From the Czech Republic dramatically throwing their shoes across the stage and screaming “hope never dies” in each other’s faces, Spain’s Edurne standing on someone’s leg singing about challenging oblivion, to Norway, Greece, Portugal, Malta, Russia, France and countless others – this year was the year of the torch song. Some were better than others – Albania seemed to not be singing in the right key for…most of the performance, and Iceland’s human fairy nymph Maria Olafs seemed to just be bellowing about stars – some were right on, Spain and Russia delivering some Celine Dion level knockout blows.


#3 Pyrotechnic and key change trickery doesn’t always win

(Photo: Thomas Hanses/Eurovision.tv)

The Makemakers, Austria (Photo: Thomas Hanses/Eurovision.tv)

While most countries simply had a fire cannon go off once or twice, or maybe an occasional shower of sparks, Austria attempted to beat them all by simply setting fire to their piano. The singer managed to keep on singing and playing while the flames licked at his hipster beard, but it did nothing in the end – Austria ended up with zero points. San Marino tried to resurrect their dreary song about candles by jumping up three keys in three minutes. That didn’t work either – they bombed out in the semis. Or if you’re like Malta and decide to use the kitchen sink method (wind machine, pyrotechnics, key change, and the money note) you may not be successful either, they also didn’t make it through to the finals. Sometimes, even Eurovision fans know when they’re being played.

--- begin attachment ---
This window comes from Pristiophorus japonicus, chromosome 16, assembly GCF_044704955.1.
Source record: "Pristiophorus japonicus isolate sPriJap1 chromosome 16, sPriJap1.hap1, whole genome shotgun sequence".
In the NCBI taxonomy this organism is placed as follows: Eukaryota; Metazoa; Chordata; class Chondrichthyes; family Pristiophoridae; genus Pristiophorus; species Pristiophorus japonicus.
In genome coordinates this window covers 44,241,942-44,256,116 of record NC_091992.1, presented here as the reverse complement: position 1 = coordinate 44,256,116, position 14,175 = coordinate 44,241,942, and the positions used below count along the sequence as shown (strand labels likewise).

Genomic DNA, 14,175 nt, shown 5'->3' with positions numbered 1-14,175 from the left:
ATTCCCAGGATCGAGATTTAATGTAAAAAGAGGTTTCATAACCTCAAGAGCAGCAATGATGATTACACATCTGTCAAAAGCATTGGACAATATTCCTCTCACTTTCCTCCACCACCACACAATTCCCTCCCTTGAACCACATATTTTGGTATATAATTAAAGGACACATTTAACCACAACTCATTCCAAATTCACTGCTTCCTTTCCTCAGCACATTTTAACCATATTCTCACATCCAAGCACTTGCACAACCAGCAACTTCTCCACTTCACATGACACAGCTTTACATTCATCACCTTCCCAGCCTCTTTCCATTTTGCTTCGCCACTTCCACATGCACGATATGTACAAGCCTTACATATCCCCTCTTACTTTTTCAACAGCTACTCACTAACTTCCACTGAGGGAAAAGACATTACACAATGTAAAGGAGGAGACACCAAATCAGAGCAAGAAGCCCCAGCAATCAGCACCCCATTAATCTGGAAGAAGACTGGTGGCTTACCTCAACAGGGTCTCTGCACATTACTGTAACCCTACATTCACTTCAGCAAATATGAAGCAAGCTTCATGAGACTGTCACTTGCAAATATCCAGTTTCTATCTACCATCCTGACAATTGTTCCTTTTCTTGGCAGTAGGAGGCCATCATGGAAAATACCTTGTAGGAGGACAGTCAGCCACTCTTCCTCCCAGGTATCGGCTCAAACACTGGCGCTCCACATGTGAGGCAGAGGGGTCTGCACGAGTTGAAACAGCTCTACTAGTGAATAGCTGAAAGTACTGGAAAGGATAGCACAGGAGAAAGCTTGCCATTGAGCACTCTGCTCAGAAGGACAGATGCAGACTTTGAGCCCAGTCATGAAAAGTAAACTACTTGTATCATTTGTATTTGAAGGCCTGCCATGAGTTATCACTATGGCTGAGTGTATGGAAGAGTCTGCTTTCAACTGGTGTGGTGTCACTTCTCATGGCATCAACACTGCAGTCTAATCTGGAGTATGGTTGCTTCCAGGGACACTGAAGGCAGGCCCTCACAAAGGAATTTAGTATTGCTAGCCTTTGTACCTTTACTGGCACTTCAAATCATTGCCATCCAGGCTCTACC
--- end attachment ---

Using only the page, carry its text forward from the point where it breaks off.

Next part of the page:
#4 But this year, it was all about Australia

Perhaps it’s the fact that we’ve been duly watching the contest for over 30 years, or maybe they just noticed our penchant for getting dressed up and having parties, but this year, the European Broadcasting Union invited Australia to compete. In the Stadhalle press centre, if you hovered near an Australian flag for longer than 20 seconds, chances are you’ll have been approached by an obscure Eastern European country for an interview consisting mostly of the question: “So, what the heck are you doing here?”

Guy Sebastian remained the favourite the entire week through, his soul pop track Tonight Again, drawing an enthusiastic reception at the rehearsals. He was pipped at the end by Sweden’s Mans Zelmerlöw, who fist bumped some green screen children, had his chest blown apart by some red lighting, and wore some truly alarming leather pants.


#5 There’s no atmosphere like Eurovision

There’s nothing quite as hair raising as 10,000 people screaming themselves hoarse, waving country and Pride flags, singing along to a power ballad while rainbow light pours forth from the stage. Inside the Stadhalle, the body heat is overwhelming, and coupled with the plumes of fire that spew forth, it has a pretty detrimental effect on people’s face paint. Then there’s the spectacle: Moldova brought cartwheeling stripper cops, Lithuania made out on stage, the UK had flashing dresses, Serbia has phantom of the opera back up dancers, Slovenia had an air violinist, Armenia were dressed as Elves. You genuinely could not make up this stuff. Yes it’s outrageous, and almost too kitsch to function, but thank heavens it exists.

(Lead image: Eurovision/Facebook)